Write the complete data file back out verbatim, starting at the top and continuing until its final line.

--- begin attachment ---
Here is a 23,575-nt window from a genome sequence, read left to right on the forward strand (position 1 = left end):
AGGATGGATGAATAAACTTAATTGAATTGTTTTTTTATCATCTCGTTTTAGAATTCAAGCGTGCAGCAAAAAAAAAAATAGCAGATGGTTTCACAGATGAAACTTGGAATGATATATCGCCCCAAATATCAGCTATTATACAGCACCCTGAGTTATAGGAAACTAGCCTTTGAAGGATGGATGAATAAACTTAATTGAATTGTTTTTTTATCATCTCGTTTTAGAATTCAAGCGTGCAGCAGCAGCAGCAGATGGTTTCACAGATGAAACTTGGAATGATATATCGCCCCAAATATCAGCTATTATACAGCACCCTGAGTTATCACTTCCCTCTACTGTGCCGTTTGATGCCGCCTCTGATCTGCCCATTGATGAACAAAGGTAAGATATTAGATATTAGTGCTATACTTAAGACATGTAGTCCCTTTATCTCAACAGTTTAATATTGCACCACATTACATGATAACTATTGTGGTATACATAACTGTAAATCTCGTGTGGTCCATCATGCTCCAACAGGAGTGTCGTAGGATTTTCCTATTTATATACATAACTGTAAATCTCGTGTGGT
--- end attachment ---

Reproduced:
Here is a 23,575-nt window from a genome sequence, read left to right on the forward strand (position 1 = left end):
AGGATGGATGAATAAACTTAATTGAATTGTTTTTTTATCATCTCGTTTTAGAATTCAAGCGTGCAGCAAAAAAAAAAATAGCAGATGGTTTCACAGATGAAACTTGGAATGATATATCGCCCCAAATATCAGCTATTATACAGCACCCTGAGTTATAGGAAACTAGCCTTTGAAGGATGGATGAATAAACTTAATTGAATTGTTTTTTTATCATCTCGTTTTAGAATTCAAGCGTGCAGCAGCAGCAGCAGATGGTTTCACAGATGAAACTTGGAATGATATATCGCCCCAAATATCAGCTATTATACAGCACCCTGAGTTATCACTTCCCTCTACTGTGCCGTTTGATGCCGCCTCTGATCTGCCCATTGATGAACAAAGGTAAGATATTAGATATTAGTGCTATACTTAAGACATGTAGTCCCTTTATCTCAACAGTTTAATATTGCACCACATTACATGATAACTATTGTGGTATACATAACTGTAAATCTCGTGTGGTCCATCATGCTCCAACAGGAGTGTCGTAGGATTTTCCTATTTATATACATAACTGTAAATCTCGTGTGGT